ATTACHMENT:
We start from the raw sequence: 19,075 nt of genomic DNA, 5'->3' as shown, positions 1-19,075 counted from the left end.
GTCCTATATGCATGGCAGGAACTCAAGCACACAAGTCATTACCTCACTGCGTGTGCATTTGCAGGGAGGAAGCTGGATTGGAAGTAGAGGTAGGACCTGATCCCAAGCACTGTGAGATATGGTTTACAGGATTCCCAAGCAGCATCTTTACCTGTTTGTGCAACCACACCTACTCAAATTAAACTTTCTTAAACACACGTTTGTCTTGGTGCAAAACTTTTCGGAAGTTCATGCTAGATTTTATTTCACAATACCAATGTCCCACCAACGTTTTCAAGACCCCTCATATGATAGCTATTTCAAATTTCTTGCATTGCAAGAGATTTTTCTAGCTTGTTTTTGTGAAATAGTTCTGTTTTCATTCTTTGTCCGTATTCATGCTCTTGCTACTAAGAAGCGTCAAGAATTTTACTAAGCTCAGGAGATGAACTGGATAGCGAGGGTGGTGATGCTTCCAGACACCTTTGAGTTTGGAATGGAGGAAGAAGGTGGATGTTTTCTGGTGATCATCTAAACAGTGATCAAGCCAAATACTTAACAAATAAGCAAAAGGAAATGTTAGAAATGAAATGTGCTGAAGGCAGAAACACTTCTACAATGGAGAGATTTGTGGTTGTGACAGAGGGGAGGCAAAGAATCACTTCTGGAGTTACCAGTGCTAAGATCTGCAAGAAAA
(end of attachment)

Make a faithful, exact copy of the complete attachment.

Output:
We start from the raw sequence: 19,075 nt of genomic DNA, 5'->3' as shown, positions 1-19,075 counted from the left end.
GTCCTATATGCATGGCAGGAACTCAAGCACACAAGTCATTACCTCACTGCGTGTGCATTTGCAGGGAGGAAGCTGGATTGGAAGTAGAGGTAGGACCTGATCCCAAGCACTGTGAGATATGGTTTACAGGATTCCCAAGCAGCATCTTTACCTGTTTGTGCAACCACACCTACTCAAATTAAACTTTCTTAAACACACGTTTGTCTTGGTGCAAAACTTTTCGGAAGTTCATGCTAGATTTTATTTCACAATACCAATGTCCCACCAACGTTTTCAAGACCCCTCATATGATAGCTATTTCAAATTTCTTGCATTGCAAGAGATTTTTCTAGCTTGTTTTTGTGAAATAGTTCTGTTTTCATTCTTTGTCCGTATTCATGCTCTTGCTACTAAGAAGCGTCAAGAATTTTACTAAGCTCAGGAGATGAACTGGATAGCGAGGGTGGTGATGCTTCCAGACACCTTTGAGTTTGGAATGGAGGAAGAAGGTGGATGTTTTCTGGTGATCATCTAAACAGTGATCAAGCCAAATACTTAACAAATAAGCAAAAGGAAATGTTAGAAATGAAATGTGCTGAAGGCAGAAACACTTCTACAATGGAGAGATTTGTGGTTGTGACAGAGGGGAGGCAAAGAATCACTTCTGGAGTTACCAGTGCTAAGATCTGCAAGAAAA